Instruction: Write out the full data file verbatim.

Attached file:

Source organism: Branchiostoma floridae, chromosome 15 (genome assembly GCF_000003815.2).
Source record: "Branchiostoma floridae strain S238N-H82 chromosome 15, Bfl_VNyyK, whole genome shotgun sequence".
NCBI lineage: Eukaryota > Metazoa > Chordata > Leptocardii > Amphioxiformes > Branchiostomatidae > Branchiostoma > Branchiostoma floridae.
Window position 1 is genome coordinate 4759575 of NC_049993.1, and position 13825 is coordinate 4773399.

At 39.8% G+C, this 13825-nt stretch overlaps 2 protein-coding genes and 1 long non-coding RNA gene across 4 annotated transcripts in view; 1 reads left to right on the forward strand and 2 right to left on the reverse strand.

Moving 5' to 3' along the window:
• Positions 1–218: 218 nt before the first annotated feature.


Source organism: Branchiostoma floridae, chromosome 15 (genome assembly GCF_000003815.2).
Source record: "Branchiostoma floridae strain S238N-H82 chromosome 15, Bfl_VNyyK, whole genome shotgun sequence".
NCBI lineage: Eukaryota > Metazoa > Chordata > Leptocardii > Amphioxiformes > Branchiostomatidae > Branchiostoma > Branchiostoma floridae.
Window position 1 is genome coordinate 4759575 of NC_049993.1, and position 13825 is coordinate 4773399.

At 39.8% G+C, this 13825-nt stretch overlaps 2 protein-coding genes and 1 long non-coding RNA gene across 4 annotated transcripts in view; 1 reads left to right on the forward strand and 2 right to left on the reverse strand.

Moving 5' to 3' along the window:
• Positions 1–218: 218 nt before the first annotated feature.